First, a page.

Taking a balanced approach, I would keep working with my teams, encouraging and guiding them to understand their capacity better, estimating together consistently and minimize unfinished work at the end of a Sprint. Whenever a team would become complacent and get into the antipattern of unfinished stories accumulating at the end of a Sprint, I would encourage the team members to take the middle ground - That is, supporting them in moving unfinished stories retaining the points, but working together to avoid this pattern becoming a habit. I would also challenge them to (be prepared to) lose partial credit thereafter (if this antipattern would continue past 3 to 4 Sprints). This provided a healthy path for my teams to dive deeper into understanding the mindset, skills and factors that would help them consistently deliver to their Sprint commitments. This helped my teams become better at understanding and negotiating the acceptance criteria, breaking smaller chunks of valuable work so that they can be consumed easily in a Sprint, estimating together as a team, becoming cross-functional with multiple people swarming together and finishing a bigger story, etc. 

With such an approach, I  found that teams would actually self organize around this healthy pressure and take accountability for finishing their work on time, which always needs a little stretch. This healthy challenge or pressure has always worked like magic. 

I clearly remember making a statement (while coaching a high performing team that had gone a little lower in their performance over the years):
My statement was misinterpreted by some team members and, with their eyebrows raised, they said: “Are you saying that we have to work over hours to finish all our committed stories?” While I was smiling, the Agile Champion sitting alongside and thinking deeply had an “aha” moment. He said, “I just realized what you meant, Amit” and then he shared the following story.

“I remember there was  a time when we needed one of our Scrum teams to deliver 100% of committed work for the next 3 Sprints as we had a fixed date release coming up and could not afford to have unfinished stories. We arranged late evening dinners for team members, anticipating, some of them might be working late as they had committed to slightly more scope than their capacity for the current Sprint. I was pleasantly surprised to see that none of the team members actually had to stay late even for a single day and were still able to finish all their work with high quality. So, what was different? In retrospect, I realize that the team stretched out of their comfort zone - swarming, collaborating, staying alert and on top of all the tasks - which was the reason they did not have to spend evenings working at the office.”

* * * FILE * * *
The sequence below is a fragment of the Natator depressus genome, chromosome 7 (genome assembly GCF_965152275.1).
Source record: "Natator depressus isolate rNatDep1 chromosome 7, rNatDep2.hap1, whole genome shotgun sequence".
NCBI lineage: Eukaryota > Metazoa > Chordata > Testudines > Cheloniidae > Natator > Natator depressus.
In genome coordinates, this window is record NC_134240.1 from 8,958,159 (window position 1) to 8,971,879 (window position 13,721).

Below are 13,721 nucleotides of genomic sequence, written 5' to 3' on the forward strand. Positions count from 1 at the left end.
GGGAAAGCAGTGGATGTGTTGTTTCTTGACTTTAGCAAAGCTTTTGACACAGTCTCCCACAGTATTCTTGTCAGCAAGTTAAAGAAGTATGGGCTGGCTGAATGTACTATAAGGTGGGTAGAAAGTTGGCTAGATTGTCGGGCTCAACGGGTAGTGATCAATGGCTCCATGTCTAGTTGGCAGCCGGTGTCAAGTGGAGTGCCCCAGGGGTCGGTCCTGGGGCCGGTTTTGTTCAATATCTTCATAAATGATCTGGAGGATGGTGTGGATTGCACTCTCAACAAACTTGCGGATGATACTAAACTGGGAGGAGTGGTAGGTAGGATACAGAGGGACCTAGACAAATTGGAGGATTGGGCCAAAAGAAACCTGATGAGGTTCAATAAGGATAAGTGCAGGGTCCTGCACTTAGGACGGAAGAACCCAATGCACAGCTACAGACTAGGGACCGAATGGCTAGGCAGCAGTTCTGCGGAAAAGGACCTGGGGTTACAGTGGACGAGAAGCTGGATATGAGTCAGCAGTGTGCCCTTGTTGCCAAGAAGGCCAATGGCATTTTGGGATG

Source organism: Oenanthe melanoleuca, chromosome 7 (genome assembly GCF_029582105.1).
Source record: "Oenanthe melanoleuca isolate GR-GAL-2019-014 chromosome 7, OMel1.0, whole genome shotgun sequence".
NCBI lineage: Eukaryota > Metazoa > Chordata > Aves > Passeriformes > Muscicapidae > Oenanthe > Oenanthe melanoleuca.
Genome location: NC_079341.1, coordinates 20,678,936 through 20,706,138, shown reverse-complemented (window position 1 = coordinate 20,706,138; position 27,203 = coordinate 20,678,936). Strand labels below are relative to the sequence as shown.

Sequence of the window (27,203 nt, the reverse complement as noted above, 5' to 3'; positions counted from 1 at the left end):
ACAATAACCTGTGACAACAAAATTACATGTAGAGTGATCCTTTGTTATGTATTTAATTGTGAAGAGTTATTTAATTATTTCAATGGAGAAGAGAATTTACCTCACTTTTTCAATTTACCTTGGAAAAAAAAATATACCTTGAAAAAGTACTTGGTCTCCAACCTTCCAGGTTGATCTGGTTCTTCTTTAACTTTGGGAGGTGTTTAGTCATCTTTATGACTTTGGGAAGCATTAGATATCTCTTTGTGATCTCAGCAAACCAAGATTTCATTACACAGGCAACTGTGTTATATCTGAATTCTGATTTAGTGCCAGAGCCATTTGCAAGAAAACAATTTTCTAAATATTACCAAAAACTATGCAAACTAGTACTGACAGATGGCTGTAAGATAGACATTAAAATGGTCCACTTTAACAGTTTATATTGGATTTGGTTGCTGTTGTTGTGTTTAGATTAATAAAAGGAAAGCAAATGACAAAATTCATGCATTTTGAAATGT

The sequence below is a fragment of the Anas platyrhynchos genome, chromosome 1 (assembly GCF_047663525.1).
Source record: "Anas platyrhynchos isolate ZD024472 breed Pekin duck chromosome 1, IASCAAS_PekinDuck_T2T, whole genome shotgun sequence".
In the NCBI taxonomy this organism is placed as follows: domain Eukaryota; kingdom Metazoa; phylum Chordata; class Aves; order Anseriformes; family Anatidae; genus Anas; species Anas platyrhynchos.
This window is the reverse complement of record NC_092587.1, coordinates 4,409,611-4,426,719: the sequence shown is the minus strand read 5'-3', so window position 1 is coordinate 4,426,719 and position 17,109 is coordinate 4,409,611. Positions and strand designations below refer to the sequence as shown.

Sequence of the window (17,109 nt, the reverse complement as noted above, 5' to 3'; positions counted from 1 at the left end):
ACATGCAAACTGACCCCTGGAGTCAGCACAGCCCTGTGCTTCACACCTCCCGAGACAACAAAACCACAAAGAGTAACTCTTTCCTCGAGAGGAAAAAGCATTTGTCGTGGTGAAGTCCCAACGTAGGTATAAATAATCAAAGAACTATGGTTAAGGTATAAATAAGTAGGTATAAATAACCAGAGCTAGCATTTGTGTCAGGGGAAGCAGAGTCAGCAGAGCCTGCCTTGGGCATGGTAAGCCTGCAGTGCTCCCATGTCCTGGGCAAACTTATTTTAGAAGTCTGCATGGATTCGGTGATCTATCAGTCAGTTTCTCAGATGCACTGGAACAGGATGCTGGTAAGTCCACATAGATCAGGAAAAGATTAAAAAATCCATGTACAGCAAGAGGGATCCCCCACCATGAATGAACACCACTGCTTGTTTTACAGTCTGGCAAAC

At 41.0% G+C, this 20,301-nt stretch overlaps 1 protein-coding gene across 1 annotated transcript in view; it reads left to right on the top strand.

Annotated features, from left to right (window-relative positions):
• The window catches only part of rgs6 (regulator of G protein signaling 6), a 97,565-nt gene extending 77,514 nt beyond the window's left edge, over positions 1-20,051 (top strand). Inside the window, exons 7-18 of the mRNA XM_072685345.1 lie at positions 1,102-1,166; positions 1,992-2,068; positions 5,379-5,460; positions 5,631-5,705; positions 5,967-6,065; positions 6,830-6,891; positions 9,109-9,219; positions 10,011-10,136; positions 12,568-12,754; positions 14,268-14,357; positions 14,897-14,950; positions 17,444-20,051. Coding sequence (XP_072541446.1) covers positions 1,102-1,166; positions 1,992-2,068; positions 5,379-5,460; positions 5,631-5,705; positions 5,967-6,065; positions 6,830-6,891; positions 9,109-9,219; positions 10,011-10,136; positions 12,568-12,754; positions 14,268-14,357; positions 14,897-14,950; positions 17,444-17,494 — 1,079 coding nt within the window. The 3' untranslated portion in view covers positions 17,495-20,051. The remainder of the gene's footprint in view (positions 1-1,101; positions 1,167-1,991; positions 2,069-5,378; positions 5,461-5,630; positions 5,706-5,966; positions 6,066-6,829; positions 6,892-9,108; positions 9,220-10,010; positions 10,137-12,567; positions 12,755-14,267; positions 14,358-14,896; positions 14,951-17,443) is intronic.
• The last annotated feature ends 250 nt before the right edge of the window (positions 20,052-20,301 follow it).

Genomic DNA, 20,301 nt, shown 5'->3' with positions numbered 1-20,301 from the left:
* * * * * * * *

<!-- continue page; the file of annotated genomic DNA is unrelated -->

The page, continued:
As you can see, unless a team stretches to deliver on time for committed stories every Sprint, it can fall into the bad habit of consistently not finishing some of its work and  will make excuses for not doing so.

Conclusion: There are a number of factors that can affect an Agile team, causing it to have unfinished work at the end of a Sprint. While this maybe acceptable for teams that show this behavior once in a while, it is actually an antipattern if seen consistently. Care should be taken to understand the deeper reasons that cause such behavior. Coaching, mentoring, inspiring Agile teams to understand the value of estimating as a team, planning and committing to their capacity and delivering to their commitments is paramount for helping them succeed with Agile.

Amitabh (Amit) Sinha is a servant leader entrepreneur, visionary, mentor, trainer and coach. Amit is highly passionate about Agile, its principles, values, and the human side. Amit is a people champion and strives to bring out the best in his teams. Amit leverages his expertise in Agile, Scrum, Kanban and people skills to increase team effectiveness and happiness. See more

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Patrick Foster

Agile Coach

Patrick Foster

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Elena is an ICF Certified Coach, ORSC, and AoEC Certified Systemic Team Coach, Certified Visionary Leadership Coach.